Date of Award
Bachelor of Arts
LACS: German Studies
This thesis explores the representation of gender in fairy tales. Gender is among the most fundamental social constructs. Every culture has unique gender roles, and these roles must be taught to members of a society from a very young age. One of the oldest, and most successful methods of teaching gender roles to people of all ages is through fairy tales. In this thesis I demonstrate many of the subtle ways in which fairy tales are able to communicate powerful lessons about gender. The Grimm Brother’s Kinder und Hausmärchen transformed the fairy tale from oral tradition to literary genre. As one of the canonical texts of western literature Jacob and Wilhelm Grimm’s Kinder und Hausmärchen have had an enormous, and not always positive, influence on the shaping of gender dynamics in western culture. While the Grimm Brother’s tales remain influential, what makes the fairy tale genre truly remarkable is its adaptability. New versions of fairy tales, such as Disney’s animated films, remain very culturally relevant, and the modern themes found in these adaptations prove that the same familiar stories can be used to express new ideas about gender that are just as influential as the classic fairy tales.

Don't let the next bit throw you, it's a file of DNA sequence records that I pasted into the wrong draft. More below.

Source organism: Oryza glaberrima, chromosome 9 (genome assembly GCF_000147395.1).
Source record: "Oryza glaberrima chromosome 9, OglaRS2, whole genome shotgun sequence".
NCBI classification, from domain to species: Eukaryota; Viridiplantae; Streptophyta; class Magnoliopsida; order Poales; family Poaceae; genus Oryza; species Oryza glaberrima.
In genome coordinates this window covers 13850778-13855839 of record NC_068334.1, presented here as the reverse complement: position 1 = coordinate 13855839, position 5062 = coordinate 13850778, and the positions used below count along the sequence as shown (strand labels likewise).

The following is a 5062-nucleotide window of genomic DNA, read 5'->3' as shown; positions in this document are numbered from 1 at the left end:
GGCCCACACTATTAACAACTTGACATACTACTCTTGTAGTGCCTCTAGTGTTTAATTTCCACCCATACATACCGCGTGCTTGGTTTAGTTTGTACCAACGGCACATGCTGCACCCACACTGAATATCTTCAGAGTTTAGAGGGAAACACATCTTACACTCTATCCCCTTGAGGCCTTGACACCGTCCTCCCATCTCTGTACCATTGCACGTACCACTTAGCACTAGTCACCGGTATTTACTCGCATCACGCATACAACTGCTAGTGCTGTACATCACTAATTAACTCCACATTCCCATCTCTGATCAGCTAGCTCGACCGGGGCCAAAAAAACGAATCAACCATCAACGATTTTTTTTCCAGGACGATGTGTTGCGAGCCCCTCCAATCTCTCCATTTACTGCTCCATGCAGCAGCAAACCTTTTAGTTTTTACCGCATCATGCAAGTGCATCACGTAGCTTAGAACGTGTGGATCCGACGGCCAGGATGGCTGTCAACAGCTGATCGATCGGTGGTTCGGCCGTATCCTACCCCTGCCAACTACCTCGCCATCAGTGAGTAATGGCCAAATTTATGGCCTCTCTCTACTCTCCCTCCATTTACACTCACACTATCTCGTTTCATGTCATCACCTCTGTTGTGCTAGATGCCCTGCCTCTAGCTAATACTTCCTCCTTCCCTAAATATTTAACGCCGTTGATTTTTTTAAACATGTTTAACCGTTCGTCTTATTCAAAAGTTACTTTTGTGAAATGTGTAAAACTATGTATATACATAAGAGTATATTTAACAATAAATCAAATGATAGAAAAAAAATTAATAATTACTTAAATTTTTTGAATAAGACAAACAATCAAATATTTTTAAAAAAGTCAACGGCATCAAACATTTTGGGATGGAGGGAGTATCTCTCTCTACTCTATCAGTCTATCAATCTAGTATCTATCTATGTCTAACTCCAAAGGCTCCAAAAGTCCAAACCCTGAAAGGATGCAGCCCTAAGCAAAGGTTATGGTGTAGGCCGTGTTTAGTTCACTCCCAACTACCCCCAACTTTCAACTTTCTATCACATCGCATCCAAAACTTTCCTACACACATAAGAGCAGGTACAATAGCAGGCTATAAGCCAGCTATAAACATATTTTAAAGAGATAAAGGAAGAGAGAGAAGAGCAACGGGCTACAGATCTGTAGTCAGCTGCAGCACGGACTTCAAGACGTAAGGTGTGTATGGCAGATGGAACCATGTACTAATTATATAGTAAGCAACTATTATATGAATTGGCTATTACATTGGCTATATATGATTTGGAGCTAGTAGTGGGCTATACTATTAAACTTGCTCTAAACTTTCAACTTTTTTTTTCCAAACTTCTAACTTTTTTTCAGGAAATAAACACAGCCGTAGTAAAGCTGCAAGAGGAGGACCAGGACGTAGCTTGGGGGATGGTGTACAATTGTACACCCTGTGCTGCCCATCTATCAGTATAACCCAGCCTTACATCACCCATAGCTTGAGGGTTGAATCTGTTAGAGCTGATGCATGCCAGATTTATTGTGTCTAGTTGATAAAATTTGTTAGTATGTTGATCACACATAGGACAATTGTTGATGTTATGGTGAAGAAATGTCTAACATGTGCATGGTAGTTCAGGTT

Lawrence, Harrison W., "Frauen und Geschlechter in Märchen: Von der Gebrüder Grimm zu Disney". Senior Theses, Trinity College, Hartford, CT 2015.
Trinity College Digital Repository, http://digitalrepository.trincoll.edu/theses/459